Excerpts from Jim Conrad's
Naturalist Newsletter

from the August 21, 2016 Newsletter issued from Hacienda Chichen Resort beside Chichén Itzá Ruins, central Yucatán MÉXICO
RAMBUTAN FRUITS

In local frutarías, or fruit stores, something new has been showing up looking like very large, hairy strawberries. Below, you can see some, one of them opened to show the succulent, pale flesh inside surrounding an almond-like seed:

Rambutan, NEPHELIUM LAPPACEUM, fruits

At first I thought these were a hairy race of Litchi, or Lychee, fruit, which we met in Querétaro in 2007, shown at http://www.backyardnature.net/q/litchi.jpg

When I peeled off the fruit's tough, leathery, red husk and tasted the sweet flesh, finding it a little like that of a big grape, I was even more sure of it. However, on the Internet I couldn't find such a hairy litchi fruit. But when I Googled the keywords "litchi like fruit," there it was.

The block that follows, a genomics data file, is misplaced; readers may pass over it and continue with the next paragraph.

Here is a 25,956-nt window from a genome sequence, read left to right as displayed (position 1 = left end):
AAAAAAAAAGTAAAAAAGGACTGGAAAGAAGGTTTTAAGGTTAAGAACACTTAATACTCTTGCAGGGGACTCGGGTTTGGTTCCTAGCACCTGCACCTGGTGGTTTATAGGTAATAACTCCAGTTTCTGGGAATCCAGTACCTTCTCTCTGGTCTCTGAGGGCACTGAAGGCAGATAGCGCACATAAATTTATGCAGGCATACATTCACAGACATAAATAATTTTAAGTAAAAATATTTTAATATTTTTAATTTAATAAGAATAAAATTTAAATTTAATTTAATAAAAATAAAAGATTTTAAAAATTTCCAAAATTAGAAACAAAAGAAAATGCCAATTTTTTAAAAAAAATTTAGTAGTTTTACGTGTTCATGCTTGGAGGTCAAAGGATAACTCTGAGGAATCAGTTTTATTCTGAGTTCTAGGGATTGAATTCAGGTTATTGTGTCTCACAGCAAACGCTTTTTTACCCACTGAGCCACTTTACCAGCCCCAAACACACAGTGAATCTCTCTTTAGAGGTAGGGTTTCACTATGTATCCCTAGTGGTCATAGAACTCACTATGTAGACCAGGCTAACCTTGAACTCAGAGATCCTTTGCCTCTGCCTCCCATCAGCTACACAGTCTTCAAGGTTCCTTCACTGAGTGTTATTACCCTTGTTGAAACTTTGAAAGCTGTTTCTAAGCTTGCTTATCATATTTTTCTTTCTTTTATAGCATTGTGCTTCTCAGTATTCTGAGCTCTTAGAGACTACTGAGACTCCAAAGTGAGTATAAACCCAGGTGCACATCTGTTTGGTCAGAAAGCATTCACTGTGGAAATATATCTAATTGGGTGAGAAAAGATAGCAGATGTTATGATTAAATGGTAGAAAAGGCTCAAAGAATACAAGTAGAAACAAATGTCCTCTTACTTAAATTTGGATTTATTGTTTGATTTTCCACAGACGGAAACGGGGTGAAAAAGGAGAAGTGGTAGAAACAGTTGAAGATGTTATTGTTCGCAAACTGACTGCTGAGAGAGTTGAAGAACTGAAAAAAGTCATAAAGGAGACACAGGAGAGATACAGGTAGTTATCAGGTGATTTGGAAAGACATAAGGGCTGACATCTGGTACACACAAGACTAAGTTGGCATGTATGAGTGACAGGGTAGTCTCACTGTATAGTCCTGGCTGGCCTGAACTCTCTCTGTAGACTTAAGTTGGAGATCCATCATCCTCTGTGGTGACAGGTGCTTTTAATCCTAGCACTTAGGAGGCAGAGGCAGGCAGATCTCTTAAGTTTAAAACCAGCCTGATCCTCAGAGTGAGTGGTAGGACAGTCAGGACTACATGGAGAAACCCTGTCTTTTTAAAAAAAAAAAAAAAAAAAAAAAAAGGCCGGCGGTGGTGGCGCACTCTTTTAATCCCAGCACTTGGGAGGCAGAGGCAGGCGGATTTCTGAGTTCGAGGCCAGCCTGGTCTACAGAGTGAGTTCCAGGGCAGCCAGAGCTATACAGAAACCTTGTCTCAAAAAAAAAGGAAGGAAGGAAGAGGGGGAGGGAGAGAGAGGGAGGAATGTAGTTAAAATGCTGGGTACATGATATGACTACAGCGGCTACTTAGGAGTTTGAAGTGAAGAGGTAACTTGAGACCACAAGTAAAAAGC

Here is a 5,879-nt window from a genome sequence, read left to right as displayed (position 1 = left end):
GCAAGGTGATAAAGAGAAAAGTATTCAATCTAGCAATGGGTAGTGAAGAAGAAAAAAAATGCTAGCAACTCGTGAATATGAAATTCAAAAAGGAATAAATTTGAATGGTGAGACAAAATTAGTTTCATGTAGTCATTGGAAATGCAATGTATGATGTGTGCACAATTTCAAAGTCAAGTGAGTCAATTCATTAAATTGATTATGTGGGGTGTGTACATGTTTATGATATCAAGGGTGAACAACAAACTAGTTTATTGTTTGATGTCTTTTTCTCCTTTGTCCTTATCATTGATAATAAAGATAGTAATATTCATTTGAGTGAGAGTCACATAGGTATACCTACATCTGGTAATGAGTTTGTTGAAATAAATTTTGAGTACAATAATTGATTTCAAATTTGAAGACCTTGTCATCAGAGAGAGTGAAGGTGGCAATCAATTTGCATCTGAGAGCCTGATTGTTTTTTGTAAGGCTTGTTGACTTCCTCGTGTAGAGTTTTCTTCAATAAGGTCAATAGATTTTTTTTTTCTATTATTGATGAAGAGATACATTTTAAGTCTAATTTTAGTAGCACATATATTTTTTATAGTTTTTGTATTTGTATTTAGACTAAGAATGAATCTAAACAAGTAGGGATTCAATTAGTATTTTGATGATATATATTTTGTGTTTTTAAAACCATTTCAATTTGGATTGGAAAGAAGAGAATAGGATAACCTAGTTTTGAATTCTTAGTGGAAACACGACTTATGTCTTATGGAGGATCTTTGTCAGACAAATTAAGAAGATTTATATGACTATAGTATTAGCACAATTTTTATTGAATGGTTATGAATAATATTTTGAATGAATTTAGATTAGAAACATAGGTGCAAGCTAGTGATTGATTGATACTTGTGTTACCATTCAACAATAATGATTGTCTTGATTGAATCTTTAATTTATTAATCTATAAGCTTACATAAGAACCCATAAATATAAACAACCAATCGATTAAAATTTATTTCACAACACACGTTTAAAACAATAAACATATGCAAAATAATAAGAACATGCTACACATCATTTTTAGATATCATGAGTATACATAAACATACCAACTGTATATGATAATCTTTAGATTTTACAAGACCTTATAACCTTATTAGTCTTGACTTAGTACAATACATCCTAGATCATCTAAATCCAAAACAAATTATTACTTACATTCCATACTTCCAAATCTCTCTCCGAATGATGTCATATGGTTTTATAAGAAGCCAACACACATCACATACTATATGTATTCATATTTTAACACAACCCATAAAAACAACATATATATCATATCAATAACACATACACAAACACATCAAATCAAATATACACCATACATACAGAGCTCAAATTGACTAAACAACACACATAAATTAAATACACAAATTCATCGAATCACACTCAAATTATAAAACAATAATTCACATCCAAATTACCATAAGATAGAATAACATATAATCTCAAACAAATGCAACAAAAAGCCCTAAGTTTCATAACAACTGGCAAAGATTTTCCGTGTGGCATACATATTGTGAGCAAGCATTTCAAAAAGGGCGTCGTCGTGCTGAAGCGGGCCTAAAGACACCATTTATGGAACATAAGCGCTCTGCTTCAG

These are Rambutan fruits, Rambutan being a medium-sized tropical tree in the Soapberry Family, the Sapindaceae, very closely related to the Litchi. The tree is NEPHELIUM LAPPACEUM, native to tropical Southeast Asia.

Apparently Rambutan fruits are becoming popular throughout much of the world. In the Americas, early Rambutan plantations were planted in the coastal lowlands of Colombia, Ecuador, Honduras, Costa Rica, Trinidad and Cuba. In the 1950s efforts to grow them in the US failed, except in Puerto Rico, mostly because the tree suffers from temperatures below 50°F (10°C).

I read that Rambutan trees do best in deep clay loam or sandy loam rich in organic matter, and thrive best on hilly terrain because they require good drainage. Since we don't have that kind of soil in the Yucatan, I suspect that our local fruits are being trucked here from a fair distance away, maybe Chiapas where such soil is found.